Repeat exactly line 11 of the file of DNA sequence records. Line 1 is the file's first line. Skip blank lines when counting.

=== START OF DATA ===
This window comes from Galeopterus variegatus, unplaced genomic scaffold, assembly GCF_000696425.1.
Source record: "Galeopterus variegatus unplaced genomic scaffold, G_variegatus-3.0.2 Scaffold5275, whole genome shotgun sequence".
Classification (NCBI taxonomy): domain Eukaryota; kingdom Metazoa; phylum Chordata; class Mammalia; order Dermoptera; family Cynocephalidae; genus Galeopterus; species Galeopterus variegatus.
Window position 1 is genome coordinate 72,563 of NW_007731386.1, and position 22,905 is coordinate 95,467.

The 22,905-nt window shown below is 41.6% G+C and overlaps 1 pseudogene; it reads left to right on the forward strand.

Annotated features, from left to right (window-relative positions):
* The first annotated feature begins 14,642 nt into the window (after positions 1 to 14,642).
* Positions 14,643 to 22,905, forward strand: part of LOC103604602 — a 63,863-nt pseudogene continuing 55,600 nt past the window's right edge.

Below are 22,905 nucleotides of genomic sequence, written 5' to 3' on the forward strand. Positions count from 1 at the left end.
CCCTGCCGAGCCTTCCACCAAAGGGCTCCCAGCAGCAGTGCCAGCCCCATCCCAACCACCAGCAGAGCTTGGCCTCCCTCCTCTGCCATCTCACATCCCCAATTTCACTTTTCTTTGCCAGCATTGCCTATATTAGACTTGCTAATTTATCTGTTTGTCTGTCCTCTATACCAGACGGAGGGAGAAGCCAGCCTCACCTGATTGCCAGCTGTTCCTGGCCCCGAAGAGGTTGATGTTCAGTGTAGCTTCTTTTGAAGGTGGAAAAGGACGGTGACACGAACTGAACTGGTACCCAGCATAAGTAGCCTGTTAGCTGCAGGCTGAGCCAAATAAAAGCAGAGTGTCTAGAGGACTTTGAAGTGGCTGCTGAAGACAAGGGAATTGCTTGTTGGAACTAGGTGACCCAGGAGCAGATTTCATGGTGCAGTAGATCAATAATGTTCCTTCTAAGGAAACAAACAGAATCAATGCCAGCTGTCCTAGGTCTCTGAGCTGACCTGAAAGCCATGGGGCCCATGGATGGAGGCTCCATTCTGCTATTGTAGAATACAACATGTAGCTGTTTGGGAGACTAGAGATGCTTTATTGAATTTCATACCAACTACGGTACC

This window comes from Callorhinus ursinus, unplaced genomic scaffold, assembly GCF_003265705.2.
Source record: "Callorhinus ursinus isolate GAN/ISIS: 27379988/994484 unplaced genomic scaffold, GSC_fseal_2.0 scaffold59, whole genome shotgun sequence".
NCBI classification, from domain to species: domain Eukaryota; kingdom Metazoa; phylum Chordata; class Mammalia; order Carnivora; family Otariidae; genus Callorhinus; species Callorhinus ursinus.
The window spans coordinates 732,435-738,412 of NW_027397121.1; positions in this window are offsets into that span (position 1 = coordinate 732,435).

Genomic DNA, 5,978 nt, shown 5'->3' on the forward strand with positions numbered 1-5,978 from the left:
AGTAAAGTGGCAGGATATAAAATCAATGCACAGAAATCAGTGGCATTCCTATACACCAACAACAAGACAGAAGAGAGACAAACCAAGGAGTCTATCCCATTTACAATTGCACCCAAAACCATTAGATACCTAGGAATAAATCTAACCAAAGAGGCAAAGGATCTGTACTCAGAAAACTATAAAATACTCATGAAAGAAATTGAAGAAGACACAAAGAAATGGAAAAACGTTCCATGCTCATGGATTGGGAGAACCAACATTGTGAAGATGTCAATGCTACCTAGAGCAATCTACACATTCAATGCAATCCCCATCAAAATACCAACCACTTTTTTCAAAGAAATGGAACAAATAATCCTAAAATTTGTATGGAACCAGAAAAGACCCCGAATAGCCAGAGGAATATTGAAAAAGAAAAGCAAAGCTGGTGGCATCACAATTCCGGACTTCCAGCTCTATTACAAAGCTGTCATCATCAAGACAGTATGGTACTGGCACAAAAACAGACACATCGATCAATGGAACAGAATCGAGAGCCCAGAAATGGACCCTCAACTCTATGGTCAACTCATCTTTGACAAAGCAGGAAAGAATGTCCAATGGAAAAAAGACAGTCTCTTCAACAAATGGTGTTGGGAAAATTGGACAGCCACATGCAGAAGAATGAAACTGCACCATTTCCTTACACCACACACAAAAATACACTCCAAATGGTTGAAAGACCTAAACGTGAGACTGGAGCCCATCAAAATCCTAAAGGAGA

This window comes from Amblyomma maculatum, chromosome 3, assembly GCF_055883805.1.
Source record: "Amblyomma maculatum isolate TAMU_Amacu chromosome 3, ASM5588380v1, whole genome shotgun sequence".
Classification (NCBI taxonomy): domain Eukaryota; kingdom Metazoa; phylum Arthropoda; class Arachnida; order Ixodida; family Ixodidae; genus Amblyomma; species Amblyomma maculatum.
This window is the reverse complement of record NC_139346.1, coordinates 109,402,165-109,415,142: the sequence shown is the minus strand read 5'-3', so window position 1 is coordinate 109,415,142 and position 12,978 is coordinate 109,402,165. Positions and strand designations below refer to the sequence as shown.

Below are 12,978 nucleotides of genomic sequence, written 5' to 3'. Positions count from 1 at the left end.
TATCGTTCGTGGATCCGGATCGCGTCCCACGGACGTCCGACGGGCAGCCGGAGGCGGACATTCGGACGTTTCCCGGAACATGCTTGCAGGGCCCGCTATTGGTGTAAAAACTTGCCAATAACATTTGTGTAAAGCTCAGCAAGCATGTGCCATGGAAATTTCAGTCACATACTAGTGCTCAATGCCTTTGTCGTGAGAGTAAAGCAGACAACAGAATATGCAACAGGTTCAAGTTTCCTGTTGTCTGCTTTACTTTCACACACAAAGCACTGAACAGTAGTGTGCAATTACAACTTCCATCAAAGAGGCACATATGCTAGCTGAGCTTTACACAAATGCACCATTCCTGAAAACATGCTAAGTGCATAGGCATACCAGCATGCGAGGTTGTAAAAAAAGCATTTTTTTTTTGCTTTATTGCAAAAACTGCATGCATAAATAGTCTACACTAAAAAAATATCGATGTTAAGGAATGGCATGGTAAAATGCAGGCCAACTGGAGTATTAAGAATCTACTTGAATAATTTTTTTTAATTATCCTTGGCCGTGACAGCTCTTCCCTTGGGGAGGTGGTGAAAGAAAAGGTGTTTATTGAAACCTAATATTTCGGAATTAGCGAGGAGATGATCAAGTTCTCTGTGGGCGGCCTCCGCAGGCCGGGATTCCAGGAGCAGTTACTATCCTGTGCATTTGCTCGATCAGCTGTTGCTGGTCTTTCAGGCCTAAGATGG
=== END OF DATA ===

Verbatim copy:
This window comes from Callorhinus ursinus, unplaced genomic scaffold, assembly GCF_003265705.2.